With the recent spike of warm weather on the Coast it’s the perfect condition to cool off by walking on an ancient glacier. And just in time, our Whistler Mountaintop Tours are now open for the 2017 summer! We’ve waxed poetic about the Glacier Walk experience before, but after the high alpine snow levels in the early summer 2016 we noticed a particular offshoot activity gaining popularity on our Whistler Mountaintop via ferrata and glacier tours: glissading.
According to the the knowledge bank Wikipedia, glissading is described as ” the act of descending a steep snow or scree covered slope via a controlled slide on one’s feet or buttocks. It is an alternative to other descent methods such as plunge stepping, and may be used to expedite a descent, or simply for the thrill.” Interestingly, the act of glissading came about from mountaineers looking for a quicker way to descend safe slopes. For sightseers and hikers (and aspiring mountaineers), glissading is fun way to to escape the heat and get your summer snow sliding fix.
There’s a few conditions needed for effective glissading. A thin layer of summer snow – known as névé – is needed. Too deep and it’s difficult to climb without skis or snowshoes. Too shallow and you can end up sliding on the blue ice underneath without a means to slow down. With plenty of snow leftover from the ski season and recent warm weather, the best time to go glissading is right now.
A few tips to make sure you have the best experience glissading on snow and glaciers:
- Never glissade with crampons on. Your guide will be quick to note this when you first set foot on snow. Crampons are sharp and are made to grip snow and ice, so if you start sliding and catch a crampon that’s strapped to your foot… Well you can imagine the potential injuries.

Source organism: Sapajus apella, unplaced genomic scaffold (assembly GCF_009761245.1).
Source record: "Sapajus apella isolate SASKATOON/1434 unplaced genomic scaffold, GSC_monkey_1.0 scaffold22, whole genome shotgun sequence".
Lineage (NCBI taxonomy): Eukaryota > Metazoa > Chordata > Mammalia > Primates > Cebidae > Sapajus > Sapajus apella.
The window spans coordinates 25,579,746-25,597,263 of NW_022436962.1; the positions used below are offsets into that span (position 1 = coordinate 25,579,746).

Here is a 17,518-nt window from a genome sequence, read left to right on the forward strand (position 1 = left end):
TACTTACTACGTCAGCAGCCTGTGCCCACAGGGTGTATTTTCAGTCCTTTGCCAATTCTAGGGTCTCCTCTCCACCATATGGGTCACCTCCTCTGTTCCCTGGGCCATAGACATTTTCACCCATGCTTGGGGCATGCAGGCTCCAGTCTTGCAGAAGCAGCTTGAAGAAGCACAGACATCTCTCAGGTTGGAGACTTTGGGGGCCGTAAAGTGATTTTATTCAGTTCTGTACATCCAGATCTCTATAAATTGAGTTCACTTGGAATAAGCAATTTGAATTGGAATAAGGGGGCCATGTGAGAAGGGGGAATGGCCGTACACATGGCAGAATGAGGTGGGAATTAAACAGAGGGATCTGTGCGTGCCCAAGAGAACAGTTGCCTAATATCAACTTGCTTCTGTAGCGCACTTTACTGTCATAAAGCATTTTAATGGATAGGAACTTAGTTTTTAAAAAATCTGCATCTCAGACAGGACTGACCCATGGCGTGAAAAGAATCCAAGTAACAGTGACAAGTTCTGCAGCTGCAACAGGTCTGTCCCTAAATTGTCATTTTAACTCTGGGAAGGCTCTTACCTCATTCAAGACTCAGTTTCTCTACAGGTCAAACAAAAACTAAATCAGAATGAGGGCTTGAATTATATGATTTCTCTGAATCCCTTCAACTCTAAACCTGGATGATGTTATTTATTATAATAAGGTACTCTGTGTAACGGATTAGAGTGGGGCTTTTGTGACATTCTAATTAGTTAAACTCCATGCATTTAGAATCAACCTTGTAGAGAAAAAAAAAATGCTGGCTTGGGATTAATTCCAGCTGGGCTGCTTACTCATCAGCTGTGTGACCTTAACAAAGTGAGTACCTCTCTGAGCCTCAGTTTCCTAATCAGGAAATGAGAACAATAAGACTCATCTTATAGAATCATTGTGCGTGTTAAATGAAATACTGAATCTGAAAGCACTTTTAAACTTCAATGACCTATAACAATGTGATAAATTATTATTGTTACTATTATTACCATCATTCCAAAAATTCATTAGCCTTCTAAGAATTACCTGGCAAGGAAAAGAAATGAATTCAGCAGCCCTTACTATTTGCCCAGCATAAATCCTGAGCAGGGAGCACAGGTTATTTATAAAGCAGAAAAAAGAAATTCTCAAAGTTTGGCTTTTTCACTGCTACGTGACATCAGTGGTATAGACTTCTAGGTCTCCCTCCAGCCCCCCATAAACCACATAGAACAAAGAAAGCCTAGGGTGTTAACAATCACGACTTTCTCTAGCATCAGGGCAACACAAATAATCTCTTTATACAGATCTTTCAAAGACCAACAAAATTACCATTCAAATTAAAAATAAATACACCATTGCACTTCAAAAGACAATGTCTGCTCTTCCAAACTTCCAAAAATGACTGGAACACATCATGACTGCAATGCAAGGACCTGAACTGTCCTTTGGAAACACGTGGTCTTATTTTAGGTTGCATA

- Wear waterproof pants. If you don’t have rain or snow pants, wear something you don’t mind getting wet (and a bit dirty) and bring an extra pair of pants to wear for your mountaintop sightseeing afterwards.
- Bring a second set of socks. Because you’re walking through snow, inevitably your feet will get wet. Especially if you try standing glissading (which resembles something like boot skiing). We have hiking boots you can use so your own shoes stay dry.
- Don’t go rogue. Your guide knows where the safe spots are and where there are hazards such as rocks and crevasses. Heading off on your own glissading tour is not recommended.
If glissading is a tad adventurous for your family or group, you can still explore a 10,000 year-old glacier on our Glacier Discovery (2 hours) and Glacier Ascent (3-3.5 hours, steeper terrain) tours. So grab your mountaineering axe and join us high above the Whistler Valley on your next glacier-fed adventure.